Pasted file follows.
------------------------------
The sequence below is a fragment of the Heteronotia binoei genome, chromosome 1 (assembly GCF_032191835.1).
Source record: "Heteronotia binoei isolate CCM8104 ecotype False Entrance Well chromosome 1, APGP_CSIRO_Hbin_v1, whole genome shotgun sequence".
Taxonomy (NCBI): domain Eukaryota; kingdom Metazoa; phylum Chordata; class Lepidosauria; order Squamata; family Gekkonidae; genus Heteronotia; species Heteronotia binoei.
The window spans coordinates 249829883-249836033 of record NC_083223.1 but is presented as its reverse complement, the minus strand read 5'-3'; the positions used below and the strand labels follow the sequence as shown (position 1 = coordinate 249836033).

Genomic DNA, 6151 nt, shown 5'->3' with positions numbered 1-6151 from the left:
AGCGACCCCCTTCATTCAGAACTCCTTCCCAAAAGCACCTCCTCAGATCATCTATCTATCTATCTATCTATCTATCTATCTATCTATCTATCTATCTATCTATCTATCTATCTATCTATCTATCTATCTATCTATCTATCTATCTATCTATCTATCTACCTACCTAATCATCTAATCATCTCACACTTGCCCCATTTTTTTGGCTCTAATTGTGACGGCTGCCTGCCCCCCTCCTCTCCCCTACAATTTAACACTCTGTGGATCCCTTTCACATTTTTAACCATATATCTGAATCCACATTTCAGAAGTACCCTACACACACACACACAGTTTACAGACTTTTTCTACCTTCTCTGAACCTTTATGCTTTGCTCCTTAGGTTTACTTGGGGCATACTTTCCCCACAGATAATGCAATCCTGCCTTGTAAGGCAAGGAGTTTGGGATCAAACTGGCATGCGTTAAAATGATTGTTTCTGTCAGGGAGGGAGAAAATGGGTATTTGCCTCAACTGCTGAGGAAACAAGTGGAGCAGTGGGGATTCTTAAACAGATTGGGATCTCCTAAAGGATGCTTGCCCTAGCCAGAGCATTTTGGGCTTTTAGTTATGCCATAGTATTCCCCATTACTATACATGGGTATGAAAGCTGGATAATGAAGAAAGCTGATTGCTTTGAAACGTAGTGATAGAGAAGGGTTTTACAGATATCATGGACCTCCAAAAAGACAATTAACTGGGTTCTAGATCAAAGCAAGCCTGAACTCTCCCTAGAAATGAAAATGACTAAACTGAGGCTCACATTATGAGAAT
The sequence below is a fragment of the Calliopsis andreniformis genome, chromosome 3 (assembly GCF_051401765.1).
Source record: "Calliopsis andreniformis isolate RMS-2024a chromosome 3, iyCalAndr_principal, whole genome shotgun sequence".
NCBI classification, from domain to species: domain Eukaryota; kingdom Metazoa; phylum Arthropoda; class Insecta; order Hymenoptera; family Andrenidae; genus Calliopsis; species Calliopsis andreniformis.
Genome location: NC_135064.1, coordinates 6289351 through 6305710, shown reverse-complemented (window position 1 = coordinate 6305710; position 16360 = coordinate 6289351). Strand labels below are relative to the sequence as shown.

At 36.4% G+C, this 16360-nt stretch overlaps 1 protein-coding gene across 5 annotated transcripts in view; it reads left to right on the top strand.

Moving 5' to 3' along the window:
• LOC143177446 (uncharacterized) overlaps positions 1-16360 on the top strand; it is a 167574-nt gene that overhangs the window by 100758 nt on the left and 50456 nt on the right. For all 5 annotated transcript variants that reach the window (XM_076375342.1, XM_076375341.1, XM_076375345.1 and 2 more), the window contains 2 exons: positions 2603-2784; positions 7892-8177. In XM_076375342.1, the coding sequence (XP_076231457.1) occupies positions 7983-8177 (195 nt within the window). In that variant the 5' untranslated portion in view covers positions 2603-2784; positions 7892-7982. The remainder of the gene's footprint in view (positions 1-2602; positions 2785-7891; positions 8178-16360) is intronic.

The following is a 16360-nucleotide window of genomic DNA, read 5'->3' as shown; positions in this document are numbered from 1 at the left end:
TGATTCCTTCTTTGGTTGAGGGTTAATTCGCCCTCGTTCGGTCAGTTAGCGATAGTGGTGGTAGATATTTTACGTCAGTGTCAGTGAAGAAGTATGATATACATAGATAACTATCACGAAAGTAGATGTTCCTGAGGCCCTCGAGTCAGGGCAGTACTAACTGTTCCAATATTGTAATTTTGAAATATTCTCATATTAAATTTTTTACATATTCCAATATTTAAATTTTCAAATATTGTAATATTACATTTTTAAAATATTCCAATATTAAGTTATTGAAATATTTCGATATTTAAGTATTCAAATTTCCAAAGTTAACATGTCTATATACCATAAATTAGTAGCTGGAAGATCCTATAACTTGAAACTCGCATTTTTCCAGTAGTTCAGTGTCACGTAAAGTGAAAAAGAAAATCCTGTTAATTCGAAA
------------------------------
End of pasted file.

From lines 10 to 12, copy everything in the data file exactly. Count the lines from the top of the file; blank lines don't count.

Genome location: NC_135064.1, coordinates 6289351 through 6305710, shown reverse-complemented (window position 1 = coordinate 6305710; position 16360 = coordinate 6289351). Strand labels below are relative to the sequence as shown.

At 36.4% G+C, this 16360-nt stretch overlaps 1 protein-coding gene across 5 annotated transcripts in view; it reads left to right on the top strand.

Moving 5' to 3' along the window: